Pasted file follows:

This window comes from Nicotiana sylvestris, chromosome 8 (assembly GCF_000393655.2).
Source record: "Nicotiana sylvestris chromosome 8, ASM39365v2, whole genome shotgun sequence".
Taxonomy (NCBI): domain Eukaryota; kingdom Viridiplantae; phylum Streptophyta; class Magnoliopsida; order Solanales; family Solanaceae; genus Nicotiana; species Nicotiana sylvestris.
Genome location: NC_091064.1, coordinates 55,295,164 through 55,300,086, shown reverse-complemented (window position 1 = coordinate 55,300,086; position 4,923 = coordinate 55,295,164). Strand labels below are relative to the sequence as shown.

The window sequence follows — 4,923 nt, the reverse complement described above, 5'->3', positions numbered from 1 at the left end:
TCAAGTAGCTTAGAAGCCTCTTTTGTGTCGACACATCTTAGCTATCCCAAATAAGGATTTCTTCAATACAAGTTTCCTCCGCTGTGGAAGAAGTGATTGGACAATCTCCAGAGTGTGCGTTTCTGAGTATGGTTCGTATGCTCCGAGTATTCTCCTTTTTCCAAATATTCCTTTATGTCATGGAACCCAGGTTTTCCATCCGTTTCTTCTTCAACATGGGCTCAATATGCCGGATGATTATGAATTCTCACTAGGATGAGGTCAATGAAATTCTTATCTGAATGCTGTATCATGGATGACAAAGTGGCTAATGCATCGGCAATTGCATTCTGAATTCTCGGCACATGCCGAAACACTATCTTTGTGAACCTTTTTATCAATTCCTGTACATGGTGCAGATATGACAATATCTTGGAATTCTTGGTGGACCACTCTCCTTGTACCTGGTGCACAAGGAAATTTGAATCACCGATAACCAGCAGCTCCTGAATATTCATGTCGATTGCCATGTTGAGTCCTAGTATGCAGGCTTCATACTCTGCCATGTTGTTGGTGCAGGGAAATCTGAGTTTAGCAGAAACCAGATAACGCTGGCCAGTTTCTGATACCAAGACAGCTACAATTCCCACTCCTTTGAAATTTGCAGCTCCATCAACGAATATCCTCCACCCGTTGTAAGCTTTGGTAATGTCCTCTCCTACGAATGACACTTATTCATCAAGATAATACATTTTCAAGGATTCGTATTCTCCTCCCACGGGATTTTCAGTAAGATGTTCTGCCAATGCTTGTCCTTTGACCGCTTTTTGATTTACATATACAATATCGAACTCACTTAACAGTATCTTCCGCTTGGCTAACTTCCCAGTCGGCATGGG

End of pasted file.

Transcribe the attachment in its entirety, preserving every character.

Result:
This window comes from Nicotiana sylvestris, chromosome 8 (assembly GCF_000393655.2).
Source record: "Nicotiana sylvestris chromosome 8, ASM39365v2, whole genome shotgun sequence".
Taxonomy (NCBI): domain Eukaryota; kingdom Viridiplantae; phylum Streptophyta; class Magnoliopsida; order Solanales; family Solanaceae; genus Nicotiana; species Nicotiana sylvestris.
Genome location: NC_091064.1, coordinates 55,295,164 through 55,300,086, shown reverse-complemented (window position 1 = coordinate 55,300,086; position 4,923 = coordinate 55,295,164). Strand labels below are relative to the sequence as shown.

The window sequence follows — 4,923 nt, the reverse complement described above, 5'->3', positions numbered from 1 at the left end:
TCAAGTAGCTTAGAAGCCTCTTTTGTGTCGACACATCTTAGCTATCCCAAATAAGGATTTCTTCAATACAAGTTTCCTCCGCTGTGGAAGAAGTGATTGGACAATCTCCAGAGTGTGCGTTTCTGAGTATGGTTCGTATGCTCCGAGTATTCTCCTTTTTCCAAATATTCCTTTATGTCATGGAACCCAGGTTTTCCATCCGTTTCTTCTTCAACATGGGCTCAATATGCCGGATGATTATGAATTCTCACTAGGATGAGGTCAATGAAATTCTTATCTGAATGCTGTATCATGGATGACAAAGTGGCTAATGCATCGGCAATTGCATTCTGAATTCTCGGCACATGCCGAAACACTATCTTTGTGAACCTTTTTATCAATTCCTGTACATGGTGCAGATATGACAATATCTTGGAATTCTTGGTGGACCACTCTCCTTGTACCTGGTGCACAAGGAAATTTGAATCACCGATAACCAGCAGCTCCTGAATATTCATGTCGATTGCCATGTTGAGTCCTAGTATGCAGGCTTCATACTCTGCCATGTTGTTGGTGCAGGGAAATCTGAGTTTAGCAGAAACCAGATAACGCTGGCCAGTTTCTGATACCAAGACAGCTACAATTCCCACTCCTTTGAAATTTGCAGCTCCATCAACGAATATCCTCCACCCGTTGTAAGCTTTGGTAATGTCCTCTCCTACGAATGACACTTATTCATCAAGATAATACATTTTCAAGGATTCGTATTCTCCTCCCACGGGATTTTCAGTAAGATGTTCTGCCAATGCTTGTCCTTTGACCGCTTTTTGATTTACATATACAATATCGAACTCACTTAACAGTATCTTCCGCTTGGCTAACTTCCCAGTCGGCATGGG